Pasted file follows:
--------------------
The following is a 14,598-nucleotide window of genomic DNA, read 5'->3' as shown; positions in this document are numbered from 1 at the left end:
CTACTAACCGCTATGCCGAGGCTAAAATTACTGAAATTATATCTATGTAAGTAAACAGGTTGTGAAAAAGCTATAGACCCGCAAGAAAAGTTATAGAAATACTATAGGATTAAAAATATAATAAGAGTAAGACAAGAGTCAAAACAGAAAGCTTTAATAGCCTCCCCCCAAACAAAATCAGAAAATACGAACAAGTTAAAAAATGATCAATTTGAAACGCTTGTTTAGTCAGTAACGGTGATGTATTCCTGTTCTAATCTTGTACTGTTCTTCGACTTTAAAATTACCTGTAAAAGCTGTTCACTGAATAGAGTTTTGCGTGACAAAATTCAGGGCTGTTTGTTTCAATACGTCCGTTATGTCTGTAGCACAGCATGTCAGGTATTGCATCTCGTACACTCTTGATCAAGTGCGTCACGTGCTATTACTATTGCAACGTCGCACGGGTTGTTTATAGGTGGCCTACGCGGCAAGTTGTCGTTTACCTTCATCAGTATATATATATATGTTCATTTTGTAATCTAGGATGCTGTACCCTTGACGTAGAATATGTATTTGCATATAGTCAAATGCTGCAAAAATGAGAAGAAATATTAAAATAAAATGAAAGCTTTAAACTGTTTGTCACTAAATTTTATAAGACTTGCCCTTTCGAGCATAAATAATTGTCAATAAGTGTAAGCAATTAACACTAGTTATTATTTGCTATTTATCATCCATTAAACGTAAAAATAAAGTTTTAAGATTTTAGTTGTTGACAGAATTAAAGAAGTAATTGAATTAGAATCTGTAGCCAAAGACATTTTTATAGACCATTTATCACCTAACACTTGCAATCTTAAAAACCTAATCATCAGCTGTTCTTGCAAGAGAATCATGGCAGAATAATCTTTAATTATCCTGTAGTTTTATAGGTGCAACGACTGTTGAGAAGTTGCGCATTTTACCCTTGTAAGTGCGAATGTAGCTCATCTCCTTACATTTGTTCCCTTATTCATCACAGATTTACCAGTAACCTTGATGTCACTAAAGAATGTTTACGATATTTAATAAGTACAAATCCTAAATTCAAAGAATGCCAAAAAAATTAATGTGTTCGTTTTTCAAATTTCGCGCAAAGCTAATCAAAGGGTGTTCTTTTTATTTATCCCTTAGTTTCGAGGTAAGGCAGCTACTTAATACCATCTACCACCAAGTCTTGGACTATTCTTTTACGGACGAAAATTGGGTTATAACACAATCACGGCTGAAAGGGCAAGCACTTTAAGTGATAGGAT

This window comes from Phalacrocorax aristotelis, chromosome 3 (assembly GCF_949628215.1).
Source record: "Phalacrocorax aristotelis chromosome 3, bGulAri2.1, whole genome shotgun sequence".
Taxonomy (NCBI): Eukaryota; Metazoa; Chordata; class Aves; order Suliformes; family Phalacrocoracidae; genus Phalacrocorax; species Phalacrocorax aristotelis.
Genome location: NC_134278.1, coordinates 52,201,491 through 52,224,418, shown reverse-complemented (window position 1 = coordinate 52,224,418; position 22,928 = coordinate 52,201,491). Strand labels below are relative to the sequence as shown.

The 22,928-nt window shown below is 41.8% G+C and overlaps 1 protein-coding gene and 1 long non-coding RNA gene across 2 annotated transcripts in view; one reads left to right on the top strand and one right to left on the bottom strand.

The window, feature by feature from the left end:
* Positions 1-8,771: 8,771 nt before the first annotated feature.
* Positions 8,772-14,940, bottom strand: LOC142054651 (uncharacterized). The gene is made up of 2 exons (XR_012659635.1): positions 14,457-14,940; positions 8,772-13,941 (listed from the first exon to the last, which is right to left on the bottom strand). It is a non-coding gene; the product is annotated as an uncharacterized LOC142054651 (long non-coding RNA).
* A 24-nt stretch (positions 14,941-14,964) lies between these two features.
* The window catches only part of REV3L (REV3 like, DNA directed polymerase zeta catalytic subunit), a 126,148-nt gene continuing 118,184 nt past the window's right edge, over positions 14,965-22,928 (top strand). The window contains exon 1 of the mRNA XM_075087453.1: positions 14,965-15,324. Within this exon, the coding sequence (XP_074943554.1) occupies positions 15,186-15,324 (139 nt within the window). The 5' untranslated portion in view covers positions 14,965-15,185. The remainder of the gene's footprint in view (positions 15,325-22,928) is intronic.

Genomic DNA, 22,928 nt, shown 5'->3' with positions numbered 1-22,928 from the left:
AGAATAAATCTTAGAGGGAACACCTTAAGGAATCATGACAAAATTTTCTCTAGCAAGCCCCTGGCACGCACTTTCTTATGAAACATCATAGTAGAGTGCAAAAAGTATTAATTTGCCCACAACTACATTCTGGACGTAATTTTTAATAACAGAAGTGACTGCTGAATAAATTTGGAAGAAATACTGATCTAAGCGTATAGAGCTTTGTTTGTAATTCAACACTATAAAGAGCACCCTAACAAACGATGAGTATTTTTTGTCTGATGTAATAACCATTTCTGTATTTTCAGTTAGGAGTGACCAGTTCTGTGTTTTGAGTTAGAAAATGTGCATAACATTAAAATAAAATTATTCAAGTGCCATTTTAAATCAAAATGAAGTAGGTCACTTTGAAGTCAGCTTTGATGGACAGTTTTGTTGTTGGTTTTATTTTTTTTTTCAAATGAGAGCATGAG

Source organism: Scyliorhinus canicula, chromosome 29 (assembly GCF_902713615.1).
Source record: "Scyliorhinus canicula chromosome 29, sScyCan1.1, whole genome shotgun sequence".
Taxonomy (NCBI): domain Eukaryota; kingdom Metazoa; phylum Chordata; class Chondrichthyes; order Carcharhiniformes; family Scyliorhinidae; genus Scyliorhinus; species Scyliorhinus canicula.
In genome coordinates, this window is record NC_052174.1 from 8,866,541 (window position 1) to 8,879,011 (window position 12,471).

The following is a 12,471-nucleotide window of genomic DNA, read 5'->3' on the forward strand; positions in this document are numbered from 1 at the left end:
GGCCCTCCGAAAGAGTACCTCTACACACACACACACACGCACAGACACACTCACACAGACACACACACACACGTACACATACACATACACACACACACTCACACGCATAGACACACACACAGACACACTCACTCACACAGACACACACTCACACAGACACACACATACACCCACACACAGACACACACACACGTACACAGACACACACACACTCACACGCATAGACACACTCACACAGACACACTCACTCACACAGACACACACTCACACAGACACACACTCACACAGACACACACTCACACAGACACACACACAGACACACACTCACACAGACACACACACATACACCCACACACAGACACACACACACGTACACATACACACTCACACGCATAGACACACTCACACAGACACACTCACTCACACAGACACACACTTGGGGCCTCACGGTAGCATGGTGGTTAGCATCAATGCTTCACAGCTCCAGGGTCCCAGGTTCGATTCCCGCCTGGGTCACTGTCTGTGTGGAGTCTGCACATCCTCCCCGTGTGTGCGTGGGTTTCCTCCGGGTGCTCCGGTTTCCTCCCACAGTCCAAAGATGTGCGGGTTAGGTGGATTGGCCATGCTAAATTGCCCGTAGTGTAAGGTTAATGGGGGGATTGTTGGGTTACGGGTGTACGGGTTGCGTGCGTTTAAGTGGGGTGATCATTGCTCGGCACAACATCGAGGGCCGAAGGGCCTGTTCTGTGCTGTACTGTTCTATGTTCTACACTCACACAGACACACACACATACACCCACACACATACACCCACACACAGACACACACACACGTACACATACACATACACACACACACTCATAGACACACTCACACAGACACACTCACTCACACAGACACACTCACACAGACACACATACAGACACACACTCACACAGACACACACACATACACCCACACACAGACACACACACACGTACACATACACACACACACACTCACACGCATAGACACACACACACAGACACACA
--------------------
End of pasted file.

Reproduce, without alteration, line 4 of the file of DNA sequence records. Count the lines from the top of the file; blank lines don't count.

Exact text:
Source record: "Phalacrocorax aristotelis chromosome 3, bGulAri2.1, whole genome shotgun sequence".